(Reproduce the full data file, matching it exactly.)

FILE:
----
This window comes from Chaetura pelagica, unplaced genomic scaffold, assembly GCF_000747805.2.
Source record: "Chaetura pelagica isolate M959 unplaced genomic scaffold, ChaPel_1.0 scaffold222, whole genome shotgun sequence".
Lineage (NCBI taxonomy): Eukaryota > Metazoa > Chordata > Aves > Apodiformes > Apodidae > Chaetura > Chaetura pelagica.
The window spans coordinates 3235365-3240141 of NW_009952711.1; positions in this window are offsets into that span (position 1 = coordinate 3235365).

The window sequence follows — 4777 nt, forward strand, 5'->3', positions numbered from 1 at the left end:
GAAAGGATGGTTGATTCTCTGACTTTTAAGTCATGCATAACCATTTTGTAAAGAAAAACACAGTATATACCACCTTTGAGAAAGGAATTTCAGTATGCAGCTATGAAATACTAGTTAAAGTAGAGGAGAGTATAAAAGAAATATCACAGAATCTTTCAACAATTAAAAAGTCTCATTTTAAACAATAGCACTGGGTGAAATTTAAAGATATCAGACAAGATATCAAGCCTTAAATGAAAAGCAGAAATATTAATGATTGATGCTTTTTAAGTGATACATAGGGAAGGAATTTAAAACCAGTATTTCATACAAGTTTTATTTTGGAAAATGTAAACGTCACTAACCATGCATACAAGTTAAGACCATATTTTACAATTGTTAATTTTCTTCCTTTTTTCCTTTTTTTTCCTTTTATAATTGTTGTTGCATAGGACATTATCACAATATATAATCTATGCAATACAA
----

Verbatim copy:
This window comes from Chaetura pelagica, unplaced genomic scaffold, assembly GCF_000747805.2.
Source record: "Chaetura pelagica isolate M959 unplaced genomic scaffold, ChaPel_1.0 scaffold222, whole genome shotgun sequence".
Lineage (NCBI taxonomy): Eukaryota > Metazoa > Chordata > Aves > Apodiformes > Apodidae > Chaetura > Chaetura pelagica.
The window spans coordinates 3235365-3240141 of NW_009952711.1; positions in this window are offsets into that span (position 1 = coordinate 3235365).

The window sequence follows — 4777 nt, forward strand, 5'->3', positions numbered from 1 at the left end:
GAAAGGATGGTTGATTCTCTGACTTTTAAGTCATGCATAACCATTTTGTAAAGAAAAACACAGTATATACCACCTTTGAGAAAGGAATTTCAGTATGCAGCTATGAAATACTAGTTAAAGTAGAGGAGAGTATAAAAGAAATATCACAGAATCTTTCAACAATTAAAAAGTCTCATTTTAAACAATAGCACTGGGTGAAATTTAAAGATATCAGACAAGATATCAAGCCTTAAATGAAAAGCAGAAATATTAATGATTGATGCTTTTTAAGTGATACATAGGGAAGGAATTTAAAACCAGTATTTCATACAAGTTTTATTTTGGAAAATGTAAACGTCACTAACCATGCATACAAGTTAAGACCATATTTTACAATTGTTAATTTTCTTCCTTTTTTCCTTTTTTTTCCTTTTATAATTGTTGTTGCATAGGACATTATCACAATATATAATCTATGCAATACAA